Equine Dental Float – Day 1

Have you thought about an Equine Dental Float for your horse?  The equine dental floating is when an equine dentist, or veterinarian, files the teeth, of a horse, to make a smooth grinding surface.

This is one of the major contributors of many horses living longer now-a-days.

When a horse eats, the surface of his teeth can become uneven. Something as simple as a small stone here, and there, will chip the teeth.  The process of chewing, tooth against tooth, will cause slight fractures that eventually break. When the horses teeth have become chipped, and cracked, like this it can become painful for them to eat.

In the photo, the inset at the lower right, is what a horses teeth may look like after years of grazing.  The equine dentist, or veterinarian, will use a file to file the teeth level, so the occlusion is flat, inset to the lower left of photo.  The “hooks” and “points” removed in this fashion give your horse a nice smooth surface to grind his food like he should.

My gelding, George, is 17 yrs old.  He lost weight over the last year. I separated him from my mare who eats like a pig.  I started chipping his hay, and giving him senior supplements.  I was feeding him about 25 lbs of chipped hay mixed with alfalfa (chipped as well) twice a day, and he wouldn’t gain weight.  I wormed him with panacur, then ivermectin.  Nothing was working!  I know this horse can be heavier than he is.  Yes, he’s a Thoroughbred, but I know he can weigh more than this.

Then, about a month ago, I was watching him eat and he paused every so often, opened his mouth just a bit, and would hold that position, then go back to eating.  It appeared to me like something was hurting him in his mouth. I called the vet and asked her to float his teeth.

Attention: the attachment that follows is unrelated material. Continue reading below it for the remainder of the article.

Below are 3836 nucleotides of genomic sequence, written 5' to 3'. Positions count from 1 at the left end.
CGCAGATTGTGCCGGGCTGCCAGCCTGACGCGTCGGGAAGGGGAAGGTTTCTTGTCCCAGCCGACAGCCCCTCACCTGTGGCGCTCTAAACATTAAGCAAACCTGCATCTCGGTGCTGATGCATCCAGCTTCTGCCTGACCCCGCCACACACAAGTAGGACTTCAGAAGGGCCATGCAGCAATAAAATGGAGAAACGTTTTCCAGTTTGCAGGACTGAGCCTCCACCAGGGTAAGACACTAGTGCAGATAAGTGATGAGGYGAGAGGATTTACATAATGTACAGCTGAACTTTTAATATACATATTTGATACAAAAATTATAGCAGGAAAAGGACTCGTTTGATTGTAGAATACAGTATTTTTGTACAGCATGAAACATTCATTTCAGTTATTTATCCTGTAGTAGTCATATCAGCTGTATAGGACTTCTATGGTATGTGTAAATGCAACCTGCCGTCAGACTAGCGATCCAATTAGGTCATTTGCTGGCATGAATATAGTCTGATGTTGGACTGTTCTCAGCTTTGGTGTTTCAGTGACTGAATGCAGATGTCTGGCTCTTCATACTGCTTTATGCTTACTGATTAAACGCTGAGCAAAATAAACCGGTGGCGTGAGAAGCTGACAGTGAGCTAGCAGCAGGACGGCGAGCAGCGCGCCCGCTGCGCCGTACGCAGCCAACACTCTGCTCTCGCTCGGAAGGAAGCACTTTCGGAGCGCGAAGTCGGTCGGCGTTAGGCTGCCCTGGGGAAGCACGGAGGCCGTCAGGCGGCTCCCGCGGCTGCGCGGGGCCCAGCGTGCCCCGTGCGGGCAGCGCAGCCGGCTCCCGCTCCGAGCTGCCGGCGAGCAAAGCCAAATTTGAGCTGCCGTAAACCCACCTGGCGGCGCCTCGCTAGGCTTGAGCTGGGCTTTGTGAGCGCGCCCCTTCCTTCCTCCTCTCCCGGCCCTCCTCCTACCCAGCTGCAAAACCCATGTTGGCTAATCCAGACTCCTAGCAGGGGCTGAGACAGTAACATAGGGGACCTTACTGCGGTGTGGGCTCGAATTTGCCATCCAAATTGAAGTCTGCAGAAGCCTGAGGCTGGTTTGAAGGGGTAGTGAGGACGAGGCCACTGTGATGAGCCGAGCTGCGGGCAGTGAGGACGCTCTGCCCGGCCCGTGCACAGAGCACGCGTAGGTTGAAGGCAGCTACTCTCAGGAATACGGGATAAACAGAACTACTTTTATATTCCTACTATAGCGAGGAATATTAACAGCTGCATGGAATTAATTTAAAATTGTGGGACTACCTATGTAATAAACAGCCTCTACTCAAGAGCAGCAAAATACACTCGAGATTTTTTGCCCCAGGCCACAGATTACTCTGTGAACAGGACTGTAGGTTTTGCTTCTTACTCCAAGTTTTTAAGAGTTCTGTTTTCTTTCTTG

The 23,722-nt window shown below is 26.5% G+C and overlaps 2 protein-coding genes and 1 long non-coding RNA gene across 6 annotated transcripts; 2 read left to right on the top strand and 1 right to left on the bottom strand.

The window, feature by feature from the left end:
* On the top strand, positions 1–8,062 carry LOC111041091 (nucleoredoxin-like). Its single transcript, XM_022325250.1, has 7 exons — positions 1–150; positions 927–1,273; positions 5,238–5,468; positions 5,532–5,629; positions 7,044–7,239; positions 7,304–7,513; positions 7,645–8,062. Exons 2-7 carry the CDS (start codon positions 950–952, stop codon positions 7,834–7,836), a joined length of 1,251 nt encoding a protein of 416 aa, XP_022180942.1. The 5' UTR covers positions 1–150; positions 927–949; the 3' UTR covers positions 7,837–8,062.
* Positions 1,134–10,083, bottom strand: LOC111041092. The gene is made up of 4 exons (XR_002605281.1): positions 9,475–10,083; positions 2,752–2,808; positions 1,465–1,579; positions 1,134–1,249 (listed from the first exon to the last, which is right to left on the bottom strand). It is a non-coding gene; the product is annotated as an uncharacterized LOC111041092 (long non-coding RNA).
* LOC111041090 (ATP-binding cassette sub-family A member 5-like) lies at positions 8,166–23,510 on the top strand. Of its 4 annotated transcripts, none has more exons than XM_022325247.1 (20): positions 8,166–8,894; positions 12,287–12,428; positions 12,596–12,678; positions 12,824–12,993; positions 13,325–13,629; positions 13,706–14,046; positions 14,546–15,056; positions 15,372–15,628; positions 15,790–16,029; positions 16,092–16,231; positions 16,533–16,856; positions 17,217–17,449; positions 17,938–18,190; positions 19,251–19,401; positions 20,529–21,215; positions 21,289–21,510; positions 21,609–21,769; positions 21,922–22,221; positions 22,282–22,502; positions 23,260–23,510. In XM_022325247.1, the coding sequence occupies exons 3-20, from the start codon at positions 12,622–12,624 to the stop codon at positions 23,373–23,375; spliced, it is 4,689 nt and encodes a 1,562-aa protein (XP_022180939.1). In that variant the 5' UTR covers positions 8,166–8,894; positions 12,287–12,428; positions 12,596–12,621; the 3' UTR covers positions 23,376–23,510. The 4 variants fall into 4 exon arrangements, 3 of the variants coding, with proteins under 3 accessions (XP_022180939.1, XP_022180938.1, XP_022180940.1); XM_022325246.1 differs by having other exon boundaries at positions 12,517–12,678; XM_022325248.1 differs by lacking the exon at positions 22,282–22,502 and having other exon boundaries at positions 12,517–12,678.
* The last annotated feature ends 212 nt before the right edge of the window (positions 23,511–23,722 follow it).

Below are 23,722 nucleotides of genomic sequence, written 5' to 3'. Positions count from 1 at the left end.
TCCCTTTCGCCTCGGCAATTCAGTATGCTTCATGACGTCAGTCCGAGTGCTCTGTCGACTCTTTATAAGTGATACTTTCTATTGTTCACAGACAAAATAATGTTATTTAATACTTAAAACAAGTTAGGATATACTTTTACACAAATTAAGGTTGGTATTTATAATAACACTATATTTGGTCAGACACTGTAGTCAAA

The soonest available appointment was Wednesday Oct 27th, so I took it.  When she got here, first she sedated George so she could open his mouth. After he began to get groggy, she put the speculum into his.  A speculum goes in between the horses teeth with a strap that goes up over the pole of their head.  Then, a lever is activated that forces the horse to open its mouth. There are several varieties of speculum’s, but the point is to force the horse to open its mouth wide enough to get a filing device in to the back molars.  The vet found a few hooks in his back molars, one that was particularly worrisome because of its size, and a couple on the other side.  In short, George definitely needed tooth filing (floating).  The vet went to work.  George didn’t cooperate, more tranquilizer was given. Tried again, no good, more tranquilizer.  She was able to get the points off for the better, but couldn’t get George to stop throwing his head to get the way back molars perfect.  George was nearly knocked out with tranquilizer. He was buckling at the knees.  Anymore and he’d go down.  Once a horse is THAT tranquilized breathing becomes a problem, and we didn’t want to go there. So, the vet did her best, George, groggy as heck, protested the best he could. Two hours later, and $200 (good deal for floating teeth!), she called it done. I sat with George where he was at until the tranquilizers wore off enough for him to stumble back to his paddock, he was out of it!

Now, let’s see if it worked?  For the next month, I’m going to take a picture of him every other day.  I’ll post them for you to see as well.  I hope the floating of his teeth will get him back in shape!  Wait and see, wait and see…

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